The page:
Plug in a thumb drive and attach a keyboard, and you're all but up and running. In some cases, the first part is enough alone.
Google has the Chromecast wireless media streaming device that plugs into your living room television set through a HDMI port. And one of the little know features to Microsoft's Windows 8's operating system is "Windows To Go," a way to put your entire computer on a USB stick that you can take anywhere you go.
And not to be outdone, Dell became the latest to drum up a thumb drive computer — although it's not strictly a USB device in that it plugs into a HDMI port. And while Ubuntu founder Mark Shuttleworth came close to this very idea, the funding campaign dried up.
You're starting to picture the scene. It's not necessarily about what your desktop or tablet can do anymore. It's about what that obnoxious, space-taking device in the corner of your home living room or work conference room can do when you plug in a mystical stick of wonder.
The only major player yet to embrace this new wave of thumb drive devices is Apple.
But J.P. Morgan analyst Mark Moskowitz thinks it may not be long until it takes the idea for its own.
In an investors note released Wednesday, Moskowitz said a weaker smartphone market could be jumpstarted by effectively joining its iPhones and iPads to "dock into a specially configured display to run as a computer."
Describing it as a "leapfrog event," he said it would "jumpstart... iPhone and iPad growth as well as peripherals and cloud-based software and services sales."
A few things to consider:
Apple said it doesn't want to converge iOS and OS X
The "iOS-ification" of its OS X desktop and laptop operating system continues, with a bevy of new iPhone and iPad-focused features slowly making their way to the big screen. But it's not the direction many thought it was going.
In an interview with Macworld to celebrate the Mac's 30th birthday, Apple's software chief Craig Federighi and marketing chief Phil Schiller wasted no time in saying the smartphone, tablet, and desktop platforms shouldn't merge. "What a waste of energy that would be," Schiller said.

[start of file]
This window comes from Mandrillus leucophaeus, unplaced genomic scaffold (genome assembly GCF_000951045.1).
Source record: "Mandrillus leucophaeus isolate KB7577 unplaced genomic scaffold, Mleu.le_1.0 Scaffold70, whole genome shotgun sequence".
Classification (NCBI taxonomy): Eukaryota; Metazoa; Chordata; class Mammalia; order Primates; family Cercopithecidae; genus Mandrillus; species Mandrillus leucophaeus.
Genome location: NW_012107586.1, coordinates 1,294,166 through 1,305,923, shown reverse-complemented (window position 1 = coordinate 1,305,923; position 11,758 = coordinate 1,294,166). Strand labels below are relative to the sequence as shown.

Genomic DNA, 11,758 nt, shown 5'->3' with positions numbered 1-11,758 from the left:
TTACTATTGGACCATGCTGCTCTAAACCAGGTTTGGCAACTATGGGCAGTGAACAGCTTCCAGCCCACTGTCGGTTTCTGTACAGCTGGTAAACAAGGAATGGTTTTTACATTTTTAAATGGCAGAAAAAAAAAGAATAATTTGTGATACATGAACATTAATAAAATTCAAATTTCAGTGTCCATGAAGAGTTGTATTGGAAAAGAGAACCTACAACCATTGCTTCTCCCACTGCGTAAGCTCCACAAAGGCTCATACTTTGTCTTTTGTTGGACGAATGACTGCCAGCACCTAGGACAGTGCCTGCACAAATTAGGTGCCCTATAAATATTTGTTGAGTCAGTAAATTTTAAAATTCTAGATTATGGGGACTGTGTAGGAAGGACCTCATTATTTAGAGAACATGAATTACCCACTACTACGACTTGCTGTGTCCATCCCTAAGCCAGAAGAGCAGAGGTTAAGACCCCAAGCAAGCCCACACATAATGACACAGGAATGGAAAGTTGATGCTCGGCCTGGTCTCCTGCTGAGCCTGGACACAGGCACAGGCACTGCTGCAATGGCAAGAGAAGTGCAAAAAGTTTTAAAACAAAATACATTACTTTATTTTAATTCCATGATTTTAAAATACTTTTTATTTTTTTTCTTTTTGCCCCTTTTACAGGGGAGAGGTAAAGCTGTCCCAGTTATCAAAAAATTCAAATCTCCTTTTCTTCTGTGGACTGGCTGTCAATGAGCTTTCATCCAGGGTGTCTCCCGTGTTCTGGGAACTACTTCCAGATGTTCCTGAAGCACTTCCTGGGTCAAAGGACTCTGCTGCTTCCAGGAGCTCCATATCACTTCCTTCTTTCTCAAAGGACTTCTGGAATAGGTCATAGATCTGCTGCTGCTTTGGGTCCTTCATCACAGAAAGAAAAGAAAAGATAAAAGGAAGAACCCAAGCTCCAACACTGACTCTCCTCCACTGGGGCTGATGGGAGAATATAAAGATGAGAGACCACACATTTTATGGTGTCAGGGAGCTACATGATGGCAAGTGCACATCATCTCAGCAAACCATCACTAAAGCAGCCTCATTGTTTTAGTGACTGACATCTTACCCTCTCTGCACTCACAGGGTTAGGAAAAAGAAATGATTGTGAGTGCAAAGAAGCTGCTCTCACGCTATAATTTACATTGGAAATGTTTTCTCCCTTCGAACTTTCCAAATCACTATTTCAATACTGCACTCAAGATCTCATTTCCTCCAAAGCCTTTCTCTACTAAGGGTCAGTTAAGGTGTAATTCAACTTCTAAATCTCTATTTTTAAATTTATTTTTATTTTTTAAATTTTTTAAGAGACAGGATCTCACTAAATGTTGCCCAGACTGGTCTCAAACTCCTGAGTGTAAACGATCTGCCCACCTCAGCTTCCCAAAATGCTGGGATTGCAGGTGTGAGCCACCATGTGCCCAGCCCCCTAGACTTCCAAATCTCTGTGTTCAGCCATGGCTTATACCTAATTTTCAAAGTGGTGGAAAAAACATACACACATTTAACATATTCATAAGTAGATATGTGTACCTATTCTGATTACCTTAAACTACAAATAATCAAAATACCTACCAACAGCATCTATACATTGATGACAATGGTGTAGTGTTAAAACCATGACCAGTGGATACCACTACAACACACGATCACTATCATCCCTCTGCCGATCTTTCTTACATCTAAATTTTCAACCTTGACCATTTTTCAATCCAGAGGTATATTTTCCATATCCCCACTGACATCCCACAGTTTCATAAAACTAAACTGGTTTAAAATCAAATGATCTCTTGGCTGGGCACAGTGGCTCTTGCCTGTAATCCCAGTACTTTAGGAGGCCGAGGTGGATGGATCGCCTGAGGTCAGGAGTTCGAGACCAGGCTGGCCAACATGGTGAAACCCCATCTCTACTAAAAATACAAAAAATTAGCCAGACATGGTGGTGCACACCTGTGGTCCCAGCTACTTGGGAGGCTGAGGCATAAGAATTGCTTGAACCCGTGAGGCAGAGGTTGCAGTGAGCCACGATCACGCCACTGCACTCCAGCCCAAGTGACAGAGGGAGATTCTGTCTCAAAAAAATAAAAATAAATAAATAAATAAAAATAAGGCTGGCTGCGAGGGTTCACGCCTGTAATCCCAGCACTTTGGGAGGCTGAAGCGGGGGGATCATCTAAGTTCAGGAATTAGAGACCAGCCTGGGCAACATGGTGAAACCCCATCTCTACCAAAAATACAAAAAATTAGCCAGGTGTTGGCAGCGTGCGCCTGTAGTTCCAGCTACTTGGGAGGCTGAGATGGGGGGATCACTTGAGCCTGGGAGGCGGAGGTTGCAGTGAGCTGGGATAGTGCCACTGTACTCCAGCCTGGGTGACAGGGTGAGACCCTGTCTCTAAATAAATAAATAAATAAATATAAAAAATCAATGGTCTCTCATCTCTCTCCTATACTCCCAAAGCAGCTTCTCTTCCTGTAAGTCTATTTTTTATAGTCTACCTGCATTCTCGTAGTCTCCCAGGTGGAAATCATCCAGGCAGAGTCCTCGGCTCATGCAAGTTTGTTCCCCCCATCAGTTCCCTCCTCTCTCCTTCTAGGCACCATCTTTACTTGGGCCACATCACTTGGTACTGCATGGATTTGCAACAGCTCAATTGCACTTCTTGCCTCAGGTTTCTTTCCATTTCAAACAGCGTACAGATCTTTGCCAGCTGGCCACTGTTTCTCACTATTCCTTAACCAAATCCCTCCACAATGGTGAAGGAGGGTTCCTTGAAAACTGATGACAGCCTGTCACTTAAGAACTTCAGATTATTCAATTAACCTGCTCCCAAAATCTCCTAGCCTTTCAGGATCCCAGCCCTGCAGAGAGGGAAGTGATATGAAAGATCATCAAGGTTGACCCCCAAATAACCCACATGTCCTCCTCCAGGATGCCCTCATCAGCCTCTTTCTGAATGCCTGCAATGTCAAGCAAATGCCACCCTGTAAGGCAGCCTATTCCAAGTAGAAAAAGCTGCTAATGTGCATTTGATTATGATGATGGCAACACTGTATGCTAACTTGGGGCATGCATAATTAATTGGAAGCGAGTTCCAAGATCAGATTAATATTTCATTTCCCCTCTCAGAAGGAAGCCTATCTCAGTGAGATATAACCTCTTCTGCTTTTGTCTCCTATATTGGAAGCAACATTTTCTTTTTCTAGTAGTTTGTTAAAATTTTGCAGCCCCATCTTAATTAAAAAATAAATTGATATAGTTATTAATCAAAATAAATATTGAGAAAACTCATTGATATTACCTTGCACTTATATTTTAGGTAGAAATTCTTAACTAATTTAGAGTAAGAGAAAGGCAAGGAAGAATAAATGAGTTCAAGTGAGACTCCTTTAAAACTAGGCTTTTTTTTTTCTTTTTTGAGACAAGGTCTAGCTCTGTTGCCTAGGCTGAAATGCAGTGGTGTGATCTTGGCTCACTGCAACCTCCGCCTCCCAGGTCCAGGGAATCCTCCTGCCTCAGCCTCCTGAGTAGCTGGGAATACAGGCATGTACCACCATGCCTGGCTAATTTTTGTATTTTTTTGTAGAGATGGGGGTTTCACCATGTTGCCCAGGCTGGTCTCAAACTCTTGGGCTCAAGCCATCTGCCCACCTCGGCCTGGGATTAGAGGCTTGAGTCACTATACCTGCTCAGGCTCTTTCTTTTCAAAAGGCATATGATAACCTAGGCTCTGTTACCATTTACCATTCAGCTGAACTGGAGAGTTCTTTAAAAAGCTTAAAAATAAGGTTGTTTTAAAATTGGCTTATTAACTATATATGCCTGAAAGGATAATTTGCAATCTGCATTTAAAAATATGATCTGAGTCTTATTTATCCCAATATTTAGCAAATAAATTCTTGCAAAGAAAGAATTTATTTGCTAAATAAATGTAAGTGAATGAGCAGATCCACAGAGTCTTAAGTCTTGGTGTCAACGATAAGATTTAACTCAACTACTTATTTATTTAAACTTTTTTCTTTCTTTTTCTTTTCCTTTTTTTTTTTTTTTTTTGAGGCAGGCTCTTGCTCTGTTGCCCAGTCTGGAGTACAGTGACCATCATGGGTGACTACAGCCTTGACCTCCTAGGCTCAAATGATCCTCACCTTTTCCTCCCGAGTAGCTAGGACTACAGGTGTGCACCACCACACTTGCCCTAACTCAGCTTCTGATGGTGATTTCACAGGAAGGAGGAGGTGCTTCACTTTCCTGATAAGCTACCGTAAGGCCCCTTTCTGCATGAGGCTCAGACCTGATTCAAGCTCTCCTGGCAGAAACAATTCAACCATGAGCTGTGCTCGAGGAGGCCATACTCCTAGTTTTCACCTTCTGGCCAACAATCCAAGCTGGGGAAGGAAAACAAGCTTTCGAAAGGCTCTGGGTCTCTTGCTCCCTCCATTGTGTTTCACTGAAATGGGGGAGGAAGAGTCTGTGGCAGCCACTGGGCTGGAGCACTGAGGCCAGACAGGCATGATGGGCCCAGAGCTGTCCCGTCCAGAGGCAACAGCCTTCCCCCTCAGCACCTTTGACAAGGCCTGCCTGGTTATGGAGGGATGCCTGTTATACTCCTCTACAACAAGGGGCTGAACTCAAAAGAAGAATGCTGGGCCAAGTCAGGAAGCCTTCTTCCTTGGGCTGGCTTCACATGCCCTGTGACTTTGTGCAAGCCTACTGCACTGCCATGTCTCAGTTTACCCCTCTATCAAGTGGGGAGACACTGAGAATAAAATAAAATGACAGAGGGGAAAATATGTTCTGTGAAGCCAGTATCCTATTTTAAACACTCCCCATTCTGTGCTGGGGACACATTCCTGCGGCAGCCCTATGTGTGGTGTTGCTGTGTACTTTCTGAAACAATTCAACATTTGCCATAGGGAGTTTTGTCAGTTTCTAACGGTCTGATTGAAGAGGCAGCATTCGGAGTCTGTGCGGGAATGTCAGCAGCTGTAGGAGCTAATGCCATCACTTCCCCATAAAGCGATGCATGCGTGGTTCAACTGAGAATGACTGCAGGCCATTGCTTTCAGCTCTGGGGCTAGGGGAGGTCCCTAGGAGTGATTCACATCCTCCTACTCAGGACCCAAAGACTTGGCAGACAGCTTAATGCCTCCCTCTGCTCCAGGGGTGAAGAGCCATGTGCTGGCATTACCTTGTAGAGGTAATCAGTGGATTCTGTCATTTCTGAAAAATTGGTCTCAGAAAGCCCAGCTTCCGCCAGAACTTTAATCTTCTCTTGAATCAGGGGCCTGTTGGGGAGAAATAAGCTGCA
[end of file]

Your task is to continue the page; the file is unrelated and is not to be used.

Even Apple chief executive Tim Cook said, "You can converge a toaster and a refrigerator, but you know those things are probably not going to be pleasing to the user."
Enabling iPhones to turn a "dumb" display into a computer would not break that promise per se. And while Apple would be the first to come up with a functioning product (even if it wasn't the first to invent the idea), it flows against the grain of Apple's ethos to keep the devices in sync but very much separate.
iPhone is the company's cash cow. Its desktop share is minimal, but still crucial
iPhone makes up 58 percent of Apple's quarterly revenue, based on its fiscal first quarter 2014 earnings. That equates to roughly $32.5 billion in revenue for the December holiday quarter.
Apple still drums up 5 percent of its revenue from its range of Macs and MacBook Pro products. With the profit margins so high, it's a non-starter for Apple to ditch $6.4 billion for each fiscal three-month period for the sake of a feature that would probably not affect the price of the iPhone or iPad it came with.
Apple would still maintain its core OS X platform for its traditional desktops and notebooks, Moskowitz said. While Apple doesn't break out its desktop Mac versus MacBook products, the general consensus is that its notebooks are more popular by a long shot.
Any such "iAnywhere" product would need to utilize a "dumb" display. That's not such an easy task when you're sat in your local Starbucks hammering out your new screenplay.
Could this in fact be Apple TV's next move?
Forget a television set. It's been said a million times before, building a low-volume yet high-margin television makes no sense for Apple.
Television sets are replaced maybe every five years, which falls far short of Apple's release cycle. While the software could be upgraded regularly, a half-decade product cycle would fall far behind the latest technologies.
Latest rumors suggest Apple could be pitching a smaller device — even smaller than the device you can already fit in your hand — that plugs into your living room display for content streaming and video downloading.
There's no reason why Apple couldn't shrink the device down into a HDMI or USB-based thumb device that streams local music and video content over the airwaves.
If Microsoft can put an operating system on a flash memory stick, and Google can create a streaming device that fits in the palm of your hand, smash the two together and you're onto something interesting.